For the Sake of Women and Newborns: Strengthen Midwifery

by | Jun 23, 2014 | Maternal Health

The preeminent medical journal The Lancet has just released its Midwifery Series, a major project to take stock of the contribution of midwifery to the well-being of childbearing women and newborns. All content from this remarkable Series is freely available after complimentary journal registration.

Four papers from large multi-national research teams are the heart of the Series. The authors present a new framework for quality maternal and newborn care, demonstrating that dozens of midwifery care practices have been found to improve the health of women and babies. They conclude that women and babies in all nations — from those with limited maternity care infrastructure to those such as our own with an overly medicalized approach to childbearing — can benefit from full integration of midwifery into their health care systems.

What are hallmarks of midwifery care? The Series definition references “skilled, knowledgeable, and compassionate care” of women, newborns, and families from before pregnancy through the postpartum and newborn period. The authors further clarify that quality midwifery optimizes biological, psychological, and social processes at this time; focuses on prevention; prevents and manages complications; arranges for other needed care; respects women’s views; and enhances their ability to take care of themselves and their families. This is precisely what the majority of childbearing women and newborns who are not facing serious health concerns need as primary, first-line maternity care.

Further, the Series includes an overview of research on what women want from their maternity care, which again matches closely with the midwifery approach to maternal-newborn care. Priorities for childbearing women include respectful, clinically competent care; good communication and information; responsiveness to individual needs; and being involved with their care.

I had the honor of contributing one of the invited Series commentaries, from the perspective of needs of childbearing women and newborns, with my co-author Mary Newburn. We express appreciation for core midwifery skills and knowledge that enhance innate, hormonally-driven processes of women and their babies around the time of birth. These processes optimize labor, birth, breastfeeding, and attachment, and limit the need to use costly external interventions with many side effects.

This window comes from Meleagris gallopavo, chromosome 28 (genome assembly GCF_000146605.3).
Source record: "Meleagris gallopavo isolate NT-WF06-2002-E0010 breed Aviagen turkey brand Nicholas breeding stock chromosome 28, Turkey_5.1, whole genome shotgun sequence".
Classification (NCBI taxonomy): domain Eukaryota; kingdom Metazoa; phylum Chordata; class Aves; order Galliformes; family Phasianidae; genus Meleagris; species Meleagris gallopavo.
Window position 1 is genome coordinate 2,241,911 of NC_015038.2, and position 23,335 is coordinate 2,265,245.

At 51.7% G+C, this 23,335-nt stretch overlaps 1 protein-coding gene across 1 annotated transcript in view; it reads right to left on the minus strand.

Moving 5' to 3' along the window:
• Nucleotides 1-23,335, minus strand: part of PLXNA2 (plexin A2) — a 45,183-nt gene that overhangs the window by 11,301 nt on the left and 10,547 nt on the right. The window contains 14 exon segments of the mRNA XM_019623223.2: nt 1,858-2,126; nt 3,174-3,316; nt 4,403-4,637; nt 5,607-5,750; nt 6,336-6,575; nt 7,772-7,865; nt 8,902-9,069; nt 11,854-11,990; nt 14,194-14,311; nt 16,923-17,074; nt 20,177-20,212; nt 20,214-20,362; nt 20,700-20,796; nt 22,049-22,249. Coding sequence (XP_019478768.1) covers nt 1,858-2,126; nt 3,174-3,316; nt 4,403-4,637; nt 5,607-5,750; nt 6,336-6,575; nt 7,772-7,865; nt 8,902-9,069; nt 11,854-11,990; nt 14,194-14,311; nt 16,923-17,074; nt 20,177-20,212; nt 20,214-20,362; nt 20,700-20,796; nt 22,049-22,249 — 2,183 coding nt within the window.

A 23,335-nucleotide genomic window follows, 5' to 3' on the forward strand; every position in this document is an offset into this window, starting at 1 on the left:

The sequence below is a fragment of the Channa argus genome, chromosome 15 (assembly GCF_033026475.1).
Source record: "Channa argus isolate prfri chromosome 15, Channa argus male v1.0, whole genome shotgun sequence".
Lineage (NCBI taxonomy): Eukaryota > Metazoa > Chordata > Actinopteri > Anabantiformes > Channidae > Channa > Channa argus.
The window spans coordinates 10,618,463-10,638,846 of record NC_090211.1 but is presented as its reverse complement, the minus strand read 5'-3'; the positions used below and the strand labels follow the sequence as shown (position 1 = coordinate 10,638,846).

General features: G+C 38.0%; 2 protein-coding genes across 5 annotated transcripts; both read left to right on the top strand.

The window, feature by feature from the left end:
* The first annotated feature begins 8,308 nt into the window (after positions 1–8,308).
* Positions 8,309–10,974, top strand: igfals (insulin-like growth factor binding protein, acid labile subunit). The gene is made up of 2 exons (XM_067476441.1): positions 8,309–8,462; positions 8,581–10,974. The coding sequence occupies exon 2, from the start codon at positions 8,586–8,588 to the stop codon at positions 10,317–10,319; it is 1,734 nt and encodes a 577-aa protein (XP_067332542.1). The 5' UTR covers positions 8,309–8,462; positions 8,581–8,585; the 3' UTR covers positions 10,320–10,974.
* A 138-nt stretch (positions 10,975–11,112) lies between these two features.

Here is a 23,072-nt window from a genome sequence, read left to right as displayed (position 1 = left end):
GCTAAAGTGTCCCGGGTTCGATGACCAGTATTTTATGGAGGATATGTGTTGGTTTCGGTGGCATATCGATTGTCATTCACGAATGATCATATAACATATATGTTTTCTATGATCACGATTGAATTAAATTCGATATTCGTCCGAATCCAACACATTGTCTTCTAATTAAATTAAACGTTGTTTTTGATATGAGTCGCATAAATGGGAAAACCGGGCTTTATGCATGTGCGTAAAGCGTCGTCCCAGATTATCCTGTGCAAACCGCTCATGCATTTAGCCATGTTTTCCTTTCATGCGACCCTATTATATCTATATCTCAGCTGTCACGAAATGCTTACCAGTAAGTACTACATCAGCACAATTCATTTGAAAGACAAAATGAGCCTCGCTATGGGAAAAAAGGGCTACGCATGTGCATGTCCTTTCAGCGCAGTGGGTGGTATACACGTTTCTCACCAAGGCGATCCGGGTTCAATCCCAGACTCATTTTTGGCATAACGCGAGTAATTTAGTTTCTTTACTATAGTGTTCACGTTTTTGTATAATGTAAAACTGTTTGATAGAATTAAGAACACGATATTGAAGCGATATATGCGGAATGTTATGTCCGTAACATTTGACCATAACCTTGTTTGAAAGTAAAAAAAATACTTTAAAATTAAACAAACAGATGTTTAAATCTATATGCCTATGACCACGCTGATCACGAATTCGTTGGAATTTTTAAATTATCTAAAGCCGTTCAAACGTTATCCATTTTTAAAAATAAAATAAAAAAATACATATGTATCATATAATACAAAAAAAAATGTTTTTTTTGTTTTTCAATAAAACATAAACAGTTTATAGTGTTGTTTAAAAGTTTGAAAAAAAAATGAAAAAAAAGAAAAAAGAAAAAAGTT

Our commentary also finds that such a cautious approach is prudent if not crucial, given the increasing understanding of human microbiome, epigenetic, and other evolving frameworks: exposures during this sensitive period of rapid human development can have unintended long-term effects.

And Mary and I express concern that many essential midwifery skills are devalued and becoming lost in the modern, technology-intensive approach to maternity care. Examples include non-drug help with labor progress and comfort, and skillfully attending the vaginal birth of breech or twin babies. All childbearing women need access to essential maternity services, and countries such as our own with considerable influence on maternity care globally need to step up our efforts for maternity care quality improvement for the sake of women and babies both here and worldwide.

Years in the making, the Midwifery Series is a timely contribution to growing efforts to improve the quality, outcomes, and value of maternity care. Those who care about the well-being of women and newborns will be rewarded by completing The Lancet website’s complimentary registration and delving into the rich new open-access resources in this Series.